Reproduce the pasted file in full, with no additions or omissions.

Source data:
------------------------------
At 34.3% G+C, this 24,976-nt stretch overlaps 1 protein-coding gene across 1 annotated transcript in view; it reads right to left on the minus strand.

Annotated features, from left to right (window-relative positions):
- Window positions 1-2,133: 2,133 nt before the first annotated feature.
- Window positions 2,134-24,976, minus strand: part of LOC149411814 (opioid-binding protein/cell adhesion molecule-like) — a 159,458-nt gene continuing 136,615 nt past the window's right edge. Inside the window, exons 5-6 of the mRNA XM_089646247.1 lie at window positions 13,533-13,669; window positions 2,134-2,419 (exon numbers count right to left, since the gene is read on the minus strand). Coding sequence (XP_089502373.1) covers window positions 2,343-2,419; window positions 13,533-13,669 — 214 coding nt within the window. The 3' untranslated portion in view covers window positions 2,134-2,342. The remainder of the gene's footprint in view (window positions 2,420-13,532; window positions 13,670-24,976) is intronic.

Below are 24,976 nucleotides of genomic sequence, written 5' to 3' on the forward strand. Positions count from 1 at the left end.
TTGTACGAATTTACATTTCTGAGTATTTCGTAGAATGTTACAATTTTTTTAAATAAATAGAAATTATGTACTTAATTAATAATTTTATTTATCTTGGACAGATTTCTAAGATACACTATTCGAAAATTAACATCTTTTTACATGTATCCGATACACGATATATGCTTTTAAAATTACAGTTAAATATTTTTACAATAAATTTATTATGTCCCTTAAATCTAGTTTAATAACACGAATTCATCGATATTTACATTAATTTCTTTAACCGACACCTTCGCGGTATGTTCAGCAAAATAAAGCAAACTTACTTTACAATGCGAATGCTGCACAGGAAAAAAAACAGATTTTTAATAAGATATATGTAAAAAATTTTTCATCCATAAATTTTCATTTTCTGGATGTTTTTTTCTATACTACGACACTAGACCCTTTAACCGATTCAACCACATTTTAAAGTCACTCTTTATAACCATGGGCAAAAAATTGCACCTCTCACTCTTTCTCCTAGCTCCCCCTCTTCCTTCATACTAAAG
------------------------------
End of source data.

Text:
At 34.3% G+C, this 24,976-nt stretch overlaps 1 protein-coding gene across 1 annotated transcript in view; it reads right to left on the minus strand.

Annotated features, from left to right (window-relative positions):
- Window positions 1-2,133: 2,133 nt before the first annotated feature.
- Window positions 2,134-24,976, minus strand: part of LOC149411814 (opioid-binding protein/cell adhesion molecule-like) — a 159,458-nt gene continuing 136,615 nt past the window's right edge. Inside the window, exons 5-6 of the mRNA XM_089646247.1 lie at window positions 13,533-13,669; window positions 2,134-2,419 (exon numbers count right to left, since the gene is read on the minus strand). Coding sequence (XP_089502373.1) covers window positions 2,343-2,419; window positions 13,533-13,669 — 214 coding nt within the window. The 3' untranslated portion in view covers window positions 2,134-2,342. The remainder of the gene's footprint in view (window positions 2,420-13,532; window positions 13,670-24,976) is intronic.

Below are 24,976 nucleotides of genomic sequence, written 5' to 3' on the forward strand. Positions count from 1 at the left end.
TTGTACGAATTTACATTTCTGAGTATTTCGTAGAATGTTACAATTTTTTTAAATAAATAGAAATTATGTACTTAATTAATAATTTTATTTATCTTGGACAGATTTCTAAGATACACTATTCGAAAATTAACATCTTTTTACATGTATCCGATACACGATATATGCTTTTAAAATTACAGTTAAATATTTTTACAATAAATTTATTATGTCCCTTAAATCTAGTTTAATAACACGAATTCATCGATATTTACATTAATTTCTTTAACCGACACCTTCGCGGTATGTTCAGCAAAATAAAGCAAACTTACTTTACAATGCGAATGCTGCACAGGAAAAAAAACAGATTTTTAATAAGATATATGTAAAAAATTTTTCATCCATAAATTTTCATTTTCTGGATGTTTTTTTCTATACTACGACACTAGACCCTTTAACCGATTCAACCACATTTTAAAGTCACTCTTTATAACCATGGGCAAAAAATTGCACCTCTCACTCTTTCTCCTAGCTCCCCCTCTTCCTTCATACTAAAG